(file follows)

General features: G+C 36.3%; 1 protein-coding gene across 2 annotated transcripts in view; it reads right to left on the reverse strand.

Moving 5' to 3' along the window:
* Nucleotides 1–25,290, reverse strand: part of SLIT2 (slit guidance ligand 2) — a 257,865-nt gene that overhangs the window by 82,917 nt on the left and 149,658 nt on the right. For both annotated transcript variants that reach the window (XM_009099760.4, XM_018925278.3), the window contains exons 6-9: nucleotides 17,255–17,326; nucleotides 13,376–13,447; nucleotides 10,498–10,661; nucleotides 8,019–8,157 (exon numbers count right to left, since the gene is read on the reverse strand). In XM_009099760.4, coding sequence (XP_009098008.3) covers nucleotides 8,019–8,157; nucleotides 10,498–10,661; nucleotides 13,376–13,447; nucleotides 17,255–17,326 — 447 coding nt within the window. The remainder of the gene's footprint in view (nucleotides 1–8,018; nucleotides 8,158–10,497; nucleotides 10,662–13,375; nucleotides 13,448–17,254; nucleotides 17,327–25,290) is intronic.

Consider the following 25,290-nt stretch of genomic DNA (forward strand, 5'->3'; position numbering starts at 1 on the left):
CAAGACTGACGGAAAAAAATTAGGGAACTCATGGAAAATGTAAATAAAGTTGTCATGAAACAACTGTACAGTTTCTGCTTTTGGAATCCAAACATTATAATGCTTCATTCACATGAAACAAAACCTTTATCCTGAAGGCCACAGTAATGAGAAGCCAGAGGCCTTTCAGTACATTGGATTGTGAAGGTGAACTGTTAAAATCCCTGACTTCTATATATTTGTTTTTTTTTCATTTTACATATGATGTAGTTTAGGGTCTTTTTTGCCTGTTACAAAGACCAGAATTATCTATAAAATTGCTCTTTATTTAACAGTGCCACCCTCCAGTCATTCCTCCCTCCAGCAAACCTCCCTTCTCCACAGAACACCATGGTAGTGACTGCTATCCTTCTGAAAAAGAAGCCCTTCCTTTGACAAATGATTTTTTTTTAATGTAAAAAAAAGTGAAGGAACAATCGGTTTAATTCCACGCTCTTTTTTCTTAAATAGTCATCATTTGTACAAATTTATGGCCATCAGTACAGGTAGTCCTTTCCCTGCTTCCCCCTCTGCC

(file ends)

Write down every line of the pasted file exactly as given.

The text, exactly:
General features: G+C 36.3%; 1 protein-coding gene across 2 annotated transcripts in view; it reads right to left on the reverse strand.

Moving 5' to 3' along the window:
* Nucleotides 1–25,290, reverse strand: part of SLIT2 (slit guidance ligand 2) — a 257,865-nt gene that overhangs the window by 82,917 nt on the left and 149,658 nt on the right. For both annotated transcript variants that reach the window (XM_009099760.4, XM_018925278.3), the window contains exons 6-9: nucleotides 17,255–17,326; nucleotides 13,376–13,447; nucleotides 10,498–10,661; nucleotides 8,019–8,157 (exon numbers count right to left, since the gene is read on the reverse strand). In XM_009099760.4, coding sequence (XP_009098008.3) covers nucleotides 8,019–8,157; nucleotides 10,498–10,661; nucleotides 13,376–13,447; nucleotides 17,255–17,326 — 447 coding nt within the window. The remainder of the gene's footprint in view (nucleotides 1–8,018; nucleotides 8,158–10,497; nucleotides 10,662–13,375; nucleotides 13,448–17,254; nucleotides 17,327–25,290) is intronic.

Consider the following 25,290-nt stretch of genomic DNA (forward strand, 5'->3'; position numbering starts at 1 on the left):
CAAGACTGACGGAAAAAAATTAGGGAACTCATGGAAAATGTAAATAAAGTTGTCATGAAACAACTGTACAGTTTCTGCTTTTGGAATCCAAACATTATAATGCTTCATTCACATGAAACAAAACCTTTATCCTGAAGGCCACAGTAATGAGAAGCCAGAGGCCTTTCAGTACATTGGATTGTGAAGGTGAACTGTTAAAATCCCTGACTTCTATATATTTGTTTTTTTTTCATTTTACATATGATGTAGTTTAGGGTCTTTTTTGCCTGTTACAAAGACCAGAATTATCTATAAAATTGCTCTTTATTTAACAGTGCCACCCTCCAGTCATTCCTCCCTCCAGCAAACCTCCCTTCTCCACAGAACACCATGGTAGTGACTGCTATCCTTCTGAAAAAGAAGCCCTTCCTTTGACAAATGATTTTTTTTTAATGTAAAAAAAAGTGAAGGAACAATCGGTTTAATTCCACGCTCTTTTTTCTTAAATAGTCATCATTTGTACAAATTTATGGCCATCAGTACAGGTAGTCCTTTCCCTGCTTCCCCCTCTGCC